Was there anyone in your past that you think influenced your writing

The angel I spoke of previously. I am forever grateful.

Do you have any tips or useful resources on marketing

Marketing is the devil's business, isn't it? No one likes to be sold something. Everyone hates the salesman. The assumption is the salesperson is lying. I'm thrilled by social media, though. It gives the writer an opportunity to establish authenticity and integrity. I look for every opportunity to display my authenticity and integrity and that of my book. Yes, I use an elevator pitch. That's only a tickler. Yes, I offer a media or press kit. That's promotion. Marketing means creating sales. I do book signings. I do lectures. I post like crazy in social media. Each post is an extension of my book. Where my posts go in the world is where my book goes. Anytime or anywhere that I can tell the story of my book, how it came about, and what it is about and can offer to a reader, there is nothing left to sell. A good book sells itself.

How are you publishing this book? (Indie / self-published, traditional)

I wasted two years soliciting an agent or publisher. Knowing I had many volumes to publish, I then formed a publishing company, and the book was published. I've rejected publisher offers since. I would like an agent, though, because I aspire to cross media production for my books, and I don;t want to own and operate a production studio, too.

What are your thoughts on book series

Once imagined, a series is enticing. The benefits are generous in their return. If a writer commits, it must be considered a marriage. Stepping outside the marriage may have consequences. However, I understand bigamy is acceptable in publishing, made more acceptable if the writer employs an artful nom-de-plume.

How long do you think a book should be? (Pages or words)

As long as it can hold a reader's interest.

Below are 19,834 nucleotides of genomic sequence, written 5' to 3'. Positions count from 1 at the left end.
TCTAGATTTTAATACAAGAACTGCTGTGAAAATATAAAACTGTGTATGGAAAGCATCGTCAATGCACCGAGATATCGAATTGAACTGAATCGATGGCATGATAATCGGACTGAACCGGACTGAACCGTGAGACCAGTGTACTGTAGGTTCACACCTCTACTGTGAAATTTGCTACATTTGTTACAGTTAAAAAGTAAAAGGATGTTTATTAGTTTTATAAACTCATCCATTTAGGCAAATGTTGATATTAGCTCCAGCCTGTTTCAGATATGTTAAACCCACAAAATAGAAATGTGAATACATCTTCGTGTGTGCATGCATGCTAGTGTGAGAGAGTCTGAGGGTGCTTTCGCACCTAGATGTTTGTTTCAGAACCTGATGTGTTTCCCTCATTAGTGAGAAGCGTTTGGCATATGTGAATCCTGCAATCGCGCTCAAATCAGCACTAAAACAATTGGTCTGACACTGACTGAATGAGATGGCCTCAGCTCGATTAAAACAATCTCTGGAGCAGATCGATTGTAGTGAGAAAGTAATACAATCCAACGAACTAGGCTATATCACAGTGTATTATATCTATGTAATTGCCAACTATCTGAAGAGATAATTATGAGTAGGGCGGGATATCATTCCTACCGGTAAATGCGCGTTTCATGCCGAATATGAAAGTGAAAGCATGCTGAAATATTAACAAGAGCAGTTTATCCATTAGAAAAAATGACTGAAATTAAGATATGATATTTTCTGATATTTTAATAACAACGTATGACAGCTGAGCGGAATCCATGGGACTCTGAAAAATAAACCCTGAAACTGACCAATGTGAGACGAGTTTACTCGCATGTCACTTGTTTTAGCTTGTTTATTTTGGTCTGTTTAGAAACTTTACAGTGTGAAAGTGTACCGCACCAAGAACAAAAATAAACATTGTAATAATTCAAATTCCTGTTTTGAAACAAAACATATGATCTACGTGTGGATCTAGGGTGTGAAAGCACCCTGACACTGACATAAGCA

Do you have a strategy for finding reviewers

I only seek reviewers capable of reviewing my subject matter. I eschew paid reviews.

What advice would you give to your younger self today

Live creatively. Produce what's of benefit to others. Maintain your authenticity and integrity. Write with passion. Write every day. Remember, each step you take will lead you somewhere you didn't expect.Follow the path. Write to live 100 years after you've died.

What is your favorite book or film

Look Homeward, Angel and La Dolce Vita.

If you don’t already have one, do you have plans to have a book trailer and what are your thoughts on them overall

A book trailer's life is as a short as an introduction and lasts just as long. Never make it do anymore.

What are you working on next

Beyond my Soul Liberty quintet, my social media readers tell me they want me to write my show business memoir. (In my first career I was a professional actor from local theatre to Broadway to national TV.) My children want a personal memoir of my life. My lecture attendees tell me I should write a book on how to write a family history everyone wants to read, and how to publish it. I'm up for it all, as soon as the universe expands each day beyond 24 hours, and I can live beyond 100.

When you get frustrated, how do you deal with it

Eat a meal, take nap, go for a long walk, workout at the gym, watch a movie, travel, take time off, do something I've never done before. Any, or all of the above.

What advice would you give a writer that is just starting out

Go for it. Make every dream a reality. Break your boundaries. Think waaaaay outside the box. Make trouble. Think long term. Write, write, write. Think, and then write more.

About the Author

Eric F. James

Eric F. James co-founded the James Preservation Trust together with Jesse's great grandson, Judge James R. Ross. He also is the archivist of the Joan Beamis Research Archive that produced the first genealogy of the Jesse James family, "Background of a Bandit," published in 1970 by the Kentucky Historical Society. In recent years, Eric supervised the exhumation of Jesse's twin children, reuniting them with their parents per the lifelong wishes of their mother, Zee Mimms-James. Since 1997, Eric writes & publishes the official web site for the Jesse James family...Stray Leaves - The author's book Jesse James Soul Liberty is the recipient in 2013 of the Milton F. Perry Award.